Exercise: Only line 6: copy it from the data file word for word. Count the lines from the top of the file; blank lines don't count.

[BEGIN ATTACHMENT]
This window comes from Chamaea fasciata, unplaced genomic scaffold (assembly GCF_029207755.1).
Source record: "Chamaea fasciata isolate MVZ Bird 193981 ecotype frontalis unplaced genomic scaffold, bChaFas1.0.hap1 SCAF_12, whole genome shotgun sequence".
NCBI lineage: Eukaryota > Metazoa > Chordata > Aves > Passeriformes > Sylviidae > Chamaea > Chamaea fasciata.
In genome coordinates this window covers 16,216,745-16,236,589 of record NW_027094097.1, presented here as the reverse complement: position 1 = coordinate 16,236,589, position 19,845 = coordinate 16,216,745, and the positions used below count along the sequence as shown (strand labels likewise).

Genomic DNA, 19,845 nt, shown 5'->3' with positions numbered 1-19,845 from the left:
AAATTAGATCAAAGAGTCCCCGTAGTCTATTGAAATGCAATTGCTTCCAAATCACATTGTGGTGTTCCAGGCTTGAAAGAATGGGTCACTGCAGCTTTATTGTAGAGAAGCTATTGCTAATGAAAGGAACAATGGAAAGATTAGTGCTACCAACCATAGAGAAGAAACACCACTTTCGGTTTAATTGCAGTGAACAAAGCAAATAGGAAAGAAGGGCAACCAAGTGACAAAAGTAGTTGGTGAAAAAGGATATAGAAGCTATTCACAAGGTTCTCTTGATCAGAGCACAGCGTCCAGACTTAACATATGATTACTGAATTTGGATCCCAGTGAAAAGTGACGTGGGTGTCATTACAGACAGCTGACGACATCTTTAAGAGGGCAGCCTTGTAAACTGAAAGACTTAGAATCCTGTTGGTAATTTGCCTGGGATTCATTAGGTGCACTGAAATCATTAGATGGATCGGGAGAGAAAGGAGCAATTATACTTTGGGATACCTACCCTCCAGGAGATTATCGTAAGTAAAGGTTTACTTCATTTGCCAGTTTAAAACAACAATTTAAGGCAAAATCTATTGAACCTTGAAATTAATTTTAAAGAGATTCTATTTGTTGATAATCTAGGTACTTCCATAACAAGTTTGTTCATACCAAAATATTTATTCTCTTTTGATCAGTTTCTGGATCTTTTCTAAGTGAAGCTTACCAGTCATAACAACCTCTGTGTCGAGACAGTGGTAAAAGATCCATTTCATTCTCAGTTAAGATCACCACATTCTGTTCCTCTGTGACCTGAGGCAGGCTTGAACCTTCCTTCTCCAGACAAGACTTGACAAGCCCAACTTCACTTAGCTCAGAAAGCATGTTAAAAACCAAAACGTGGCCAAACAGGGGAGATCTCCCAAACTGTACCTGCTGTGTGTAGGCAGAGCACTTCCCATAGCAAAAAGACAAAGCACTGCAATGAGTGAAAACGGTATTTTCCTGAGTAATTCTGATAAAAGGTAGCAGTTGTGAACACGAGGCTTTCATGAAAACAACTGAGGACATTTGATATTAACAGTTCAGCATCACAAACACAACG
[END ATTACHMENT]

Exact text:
AAATTAGATCAAAGAGTCCCCGTAGTCTATTGAAATGCAATTGCTTCCAAATCACATTGTGGTGTTCCAGGCTTGAAAGAATGGGTCACTGCAGCTTTATTGTAGAGAAGCTATTGCTAATGAAAGGAACAATGGAAAGATTAGTGCTACCAACCATAGAGAAGAAACACCACTTTCGGTTTAATTGCAGTGAACAAAGCAAATAGGAAAGAAGGGCAACCAAGTGACAAAAGTAGTTGGTGAAAAAGGATATAGAAGCTATTCACAAGGTTCTCTTGATCAGAGCACAGCGTCCAGACTTAACATATGATTACTGAATTTGGATCCCAGTGAAAAGTGACGTGGGTGTCATTACAGACAGCTGACGACATCTTTAAGAGGGCAGCCTTGTAAACTGAAAGACTTAGAATCCTGTTGGTAATTTGCCTGGGATTCATTAGGTGCACTGAAATCATTAGATGGATCGGGAGAGAAAGGAGCAATTATACTTTGGGATACCTACCCTCCAGGAGATTATCGTAAGTAAAGGTTTACTTCATTTGCCAGTTTAAAACAACAATTTAAGGCAAAATCTATTGAACCTTGAAATTAATTTTAAAGAGATTCTATTTGTTGATAATCTAGGTACTTCCATAACAAGTTTGTTCATACCAAAATATTTATTCTCTTTTGATCAGTTTCTGGATCTTTTCTAAGTGAAGCTTACCAGTCATAACAACCTCTGTGTCGAGACAGTGGTAAAAGATCCATTTCATTCTCAGTTAAGATCACCACATTCTGTTCCTCTGTGACCTGAGGCAGGCTTGAACCTTCCTTCTCCAGACAAGACTTGACAAGCCCAACTTCACTTAGCTCAGAAAGCATGTTAAAAACCAAAACGTGGCCAAACAGGGGAGATCTCCCAAACTGTACCTGCTGTGTGTAGGCAGAGCACTTCCCATAGCAAAAAGACAAAGCACTGCAATGAGTGAAAACGGTATTTTCCTGAGTAATTCTGATAAAAGGTAGCAGTTGTGAACACGAGGCTTTCATGAAAACAACTGAGGACATTTGATATTAACAGTTCAGCATCACAAACACAACG